At around 1 o'clock on the afternoon of Dec. 8, 2011 Los Angeles Lakers general manager Mitch Kupchak thought he had a deal.
The three-team deal would send Paul to the Lakers in exchange for the reigning NBA Sixth Man of the Year, Lamar Odom, Luis Scola, Kevin Martin, Goran Dragic and a 2012 first-round pick from the Houston Rockets, who would end up with the Lakers' four-time All-Star forward Pau Gasol.
The Lakers' ownership was onboard. The Houston Rockets were onboard and excited to begin their rebuilding process after the retirement of center Yao Ming. The basketball people running the league-owned Hornets seemed to be equally eager to get the trade to the finish line.
At the same time the league's 30 team owners were meeting in New York to formally vote on the new collective bargaining agreement, the Lakers, Rockets and Hornets were putting the finishing touches on a trade that would rock the NBA.
Within an hour of those final calls between the three teams, news of the trade would reach virtually every Twitter feed, email address and website that covers the league. The reaction to the deal was swift and dramatic.
Why did it have to be the Lakers? Wasn't this one of the things the owners had staged their lockout to prevent? Another star forcing his way to another star-studded town. Another small-market team left to rebuild with whatever it could get in return.
None of that was the concern of Kupchak, Demps or Rockets GM Daryl Morey. But there was a problem. A big problem. NBA commissioner David Stern -- serving as de facto owner of the Hornets -- had a different idea of what was in the best interest of the New Orleans franchise.
In a move that will affect each of the franchises for years to come, Stern rejected the trade. Seven days later he signed off on a seperate trade that instead brought Paul to the Los Angeles Clippers.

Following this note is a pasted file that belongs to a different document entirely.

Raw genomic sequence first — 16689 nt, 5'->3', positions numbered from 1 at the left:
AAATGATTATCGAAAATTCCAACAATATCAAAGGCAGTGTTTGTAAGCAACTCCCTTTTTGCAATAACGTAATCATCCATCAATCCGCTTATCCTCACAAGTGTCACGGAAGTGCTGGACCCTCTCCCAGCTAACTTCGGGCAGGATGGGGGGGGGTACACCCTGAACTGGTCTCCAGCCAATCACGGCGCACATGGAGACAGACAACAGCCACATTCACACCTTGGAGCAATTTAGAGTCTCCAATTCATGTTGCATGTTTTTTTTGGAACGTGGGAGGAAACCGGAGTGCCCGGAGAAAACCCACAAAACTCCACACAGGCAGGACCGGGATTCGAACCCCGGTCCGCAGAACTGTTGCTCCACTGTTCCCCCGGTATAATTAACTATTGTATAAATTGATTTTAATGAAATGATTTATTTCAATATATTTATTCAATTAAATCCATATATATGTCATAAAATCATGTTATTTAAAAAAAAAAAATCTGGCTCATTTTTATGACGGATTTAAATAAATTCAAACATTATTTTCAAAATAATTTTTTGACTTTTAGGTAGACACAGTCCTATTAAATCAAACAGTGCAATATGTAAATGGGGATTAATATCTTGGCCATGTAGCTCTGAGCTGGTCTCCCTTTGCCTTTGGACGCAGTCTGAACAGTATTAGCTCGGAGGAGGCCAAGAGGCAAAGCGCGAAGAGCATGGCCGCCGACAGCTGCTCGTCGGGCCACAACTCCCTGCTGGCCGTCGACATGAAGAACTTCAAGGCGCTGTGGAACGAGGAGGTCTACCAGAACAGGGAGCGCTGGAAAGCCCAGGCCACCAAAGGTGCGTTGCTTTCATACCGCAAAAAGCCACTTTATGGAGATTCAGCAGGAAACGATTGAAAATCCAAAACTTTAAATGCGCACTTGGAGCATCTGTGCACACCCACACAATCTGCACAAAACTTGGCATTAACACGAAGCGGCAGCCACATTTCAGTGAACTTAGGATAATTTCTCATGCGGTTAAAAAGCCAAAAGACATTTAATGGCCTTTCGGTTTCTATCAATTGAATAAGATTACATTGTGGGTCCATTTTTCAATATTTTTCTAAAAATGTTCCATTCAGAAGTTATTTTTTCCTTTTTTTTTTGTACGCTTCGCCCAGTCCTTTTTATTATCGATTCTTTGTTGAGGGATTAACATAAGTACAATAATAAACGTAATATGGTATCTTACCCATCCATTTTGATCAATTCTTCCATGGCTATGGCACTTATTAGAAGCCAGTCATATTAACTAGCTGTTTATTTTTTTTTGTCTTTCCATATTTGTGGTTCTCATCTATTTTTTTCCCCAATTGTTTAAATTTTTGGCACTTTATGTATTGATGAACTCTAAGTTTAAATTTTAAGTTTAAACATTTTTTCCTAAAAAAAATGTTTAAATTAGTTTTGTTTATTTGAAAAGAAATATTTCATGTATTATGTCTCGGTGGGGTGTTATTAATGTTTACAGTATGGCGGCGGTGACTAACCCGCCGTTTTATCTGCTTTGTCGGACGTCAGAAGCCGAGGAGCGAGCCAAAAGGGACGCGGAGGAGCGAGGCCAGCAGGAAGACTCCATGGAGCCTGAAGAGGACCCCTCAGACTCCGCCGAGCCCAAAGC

Kupchak still finds it hard to talk about. He generally does things quietly, without disturbing anyone. He's still not interested in commenting on the specifics of the trade.
"It was a disappointing experience," Kupchak said Sunday night before the Lakers fell to 10-8 on the season with a loss to the Indiana Pacers. "It's the first time I've ever been through something like that. But we moved on and that's where we are today."
Much has already been said about the seven days in December that changed the landscape of basketball in this town. In almost every measurable way, the Lakers have owned their intra-city rivals for as long as they both have called Los Angeles home. The Lakers' dominance isn't a debate here so much as it is a reality; as much a part of the civic order of things as late-arriving crowds and $18 appetizers at any decent restaurant in the fashionable parts of town.
But things are different now. The best point guard to play in Los Angeles since Magic Johnson wears a Clippers uniform.
A definitive history of those seven days is impossible to reconstruct just six weeks later. Too much cannot be said, yet. Too little is definitive.
What follows is an account of that week based on extensive views with numerous team officials, agents, players and other league sources who were deeply involved in the trade that was and the trade that wasn't. Most requested anonymity because of the sensitivity of the matter. Others declined to comment, or offered only brief thoughts.
The picture they paint is fascinating and full of intrigue, and the questions that surround Stern's decision still linger.
In the end, Paul probably said it best after the trade to the Lakers was rejected when he tweeted simply: "WoW."
The Lakers and Rockets clearly thought the trade had been agreed upon by all parties on the afternoon of Dec. 8. So did Paul and his representatives, who had been given permission by Demps to help facilitate trades with other teams.
When you get to the point where someone says, 'Lakers, do we have a deal? Houston, do we have a deal? New Orleans, do we have a deal?' and all three teams say 'Yes.' That's a done deal. That's the way trades in this business have been done for the last 50 years.
”-- Source with knowledge
of the discussions
"When you get to the point where someone says, 'Lakers, do we have a deal? Houston, do we have a deal? New Orleans, do we have a deal?' and all three teams say 'Yes.' That's a done deal," one source said. "That's the way trades in this business have been done for the last 50 years."
But another source insists that there was never a formal agreement on the trade because the trade as it was being discussed in the final stages didn't yet work financially under the salary cap. Sources say the Lakers still had to absorb approximately $3 million more in salary to make the deal work and there were still elements being discussed.